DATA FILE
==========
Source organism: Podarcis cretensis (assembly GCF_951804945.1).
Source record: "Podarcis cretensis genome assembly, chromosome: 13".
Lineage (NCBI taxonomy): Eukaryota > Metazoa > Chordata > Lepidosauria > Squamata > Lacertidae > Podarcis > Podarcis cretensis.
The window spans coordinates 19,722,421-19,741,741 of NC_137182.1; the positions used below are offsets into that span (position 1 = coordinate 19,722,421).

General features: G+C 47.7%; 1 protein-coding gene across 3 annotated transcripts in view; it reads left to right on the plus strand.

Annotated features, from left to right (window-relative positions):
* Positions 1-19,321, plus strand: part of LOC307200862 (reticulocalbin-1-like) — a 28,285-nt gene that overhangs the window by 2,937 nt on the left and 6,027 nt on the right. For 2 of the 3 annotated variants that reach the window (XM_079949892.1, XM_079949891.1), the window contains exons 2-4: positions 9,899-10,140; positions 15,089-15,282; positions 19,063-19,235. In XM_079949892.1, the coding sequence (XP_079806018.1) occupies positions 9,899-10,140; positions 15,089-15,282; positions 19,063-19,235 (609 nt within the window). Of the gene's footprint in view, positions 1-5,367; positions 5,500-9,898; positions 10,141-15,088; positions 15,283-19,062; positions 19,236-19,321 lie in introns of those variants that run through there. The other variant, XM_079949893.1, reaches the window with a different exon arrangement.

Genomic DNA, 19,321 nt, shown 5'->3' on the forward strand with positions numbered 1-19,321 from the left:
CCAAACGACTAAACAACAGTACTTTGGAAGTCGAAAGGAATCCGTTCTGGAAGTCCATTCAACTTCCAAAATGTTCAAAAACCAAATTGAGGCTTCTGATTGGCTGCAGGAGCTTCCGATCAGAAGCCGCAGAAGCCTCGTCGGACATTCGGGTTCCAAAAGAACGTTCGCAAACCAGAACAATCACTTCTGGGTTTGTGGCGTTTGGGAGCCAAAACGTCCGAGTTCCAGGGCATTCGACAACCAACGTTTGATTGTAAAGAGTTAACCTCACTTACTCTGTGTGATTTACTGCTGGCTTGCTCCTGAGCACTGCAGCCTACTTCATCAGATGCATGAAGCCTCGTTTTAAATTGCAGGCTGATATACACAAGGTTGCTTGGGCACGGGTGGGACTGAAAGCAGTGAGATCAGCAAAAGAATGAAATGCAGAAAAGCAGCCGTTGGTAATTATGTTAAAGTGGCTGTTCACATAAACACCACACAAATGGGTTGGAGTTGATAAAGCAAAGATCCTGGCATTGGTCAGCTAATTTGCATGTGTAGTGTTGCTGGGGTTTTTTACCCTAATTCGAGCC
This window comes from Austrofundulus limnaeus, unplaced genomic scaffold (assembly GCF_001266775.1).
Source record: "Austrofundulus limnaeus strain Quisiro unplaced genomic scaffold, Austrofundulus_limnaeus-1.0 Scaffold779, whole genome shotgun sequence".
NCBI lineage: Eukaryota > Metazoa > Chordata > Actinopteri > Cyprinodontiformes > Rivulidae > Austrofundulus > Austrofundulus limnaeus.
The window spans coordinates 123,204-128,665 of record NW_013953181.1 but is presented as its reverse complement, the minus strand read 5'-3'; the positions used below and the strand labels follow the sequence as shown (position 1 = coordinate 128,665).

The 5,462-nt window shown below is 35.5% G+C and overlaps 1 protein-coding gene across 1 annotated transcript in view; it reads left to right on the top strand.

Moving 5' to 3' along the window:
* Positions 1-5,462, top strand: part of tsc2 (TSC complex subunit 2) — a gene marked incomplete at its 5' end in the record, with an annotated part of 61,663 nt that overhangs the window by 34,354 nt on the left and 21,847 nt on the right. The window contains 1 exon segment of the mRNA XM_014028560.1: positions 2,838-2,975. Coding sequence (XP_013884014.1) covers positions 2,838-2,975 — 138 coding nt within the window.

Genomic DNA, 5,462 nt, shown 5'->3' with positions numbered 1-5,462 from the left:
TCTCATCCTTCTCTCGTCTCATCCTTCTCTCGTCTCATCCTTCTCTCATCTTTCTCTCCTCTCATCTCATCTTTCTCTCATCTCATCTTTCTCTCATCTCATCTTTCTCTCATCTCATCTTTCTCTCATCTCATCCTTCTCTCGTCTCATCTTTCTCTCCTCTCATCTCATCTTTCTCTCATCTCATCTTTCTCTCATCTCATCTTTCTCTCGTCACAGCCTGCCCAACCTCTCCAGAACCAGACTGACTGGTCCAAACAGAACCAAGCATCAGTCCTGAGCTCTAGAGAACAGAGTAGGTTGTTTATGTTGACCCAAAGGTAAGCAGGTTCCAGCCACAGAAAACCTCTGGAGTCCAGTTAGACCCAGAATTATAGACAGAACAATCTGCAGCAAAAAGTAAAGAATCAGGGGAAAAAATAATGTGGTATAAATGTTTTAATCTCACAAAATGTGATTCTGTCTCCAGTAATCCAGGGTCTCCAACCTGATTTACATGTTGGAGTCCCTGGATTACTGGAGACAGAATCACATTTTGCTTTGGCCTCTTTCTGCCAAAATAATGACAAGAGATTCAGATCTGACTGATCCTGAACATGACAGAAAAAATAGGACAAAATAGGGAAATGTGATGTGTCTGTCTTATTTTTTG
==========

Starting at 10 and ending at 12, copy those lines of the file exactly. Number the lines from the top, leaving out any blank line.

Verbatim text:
This window comes from Austrofundulus limnaeus, unplaced genomic scaffold (assembly GCF_001266775.1).
Source record: "Austrofundulus limnaeus strain Quisiro unplaced genomic scaffold, Austrofundulus_limnaeus-1.0 Scaffold779, whole genome shotgun sequence".
NCBI lineage: Eukaryota > Metazoa > Chordata > Actinopteri > Cyprinodontiformes > Rivulidae > Austrofundulus > Austrofundulus limnaeus.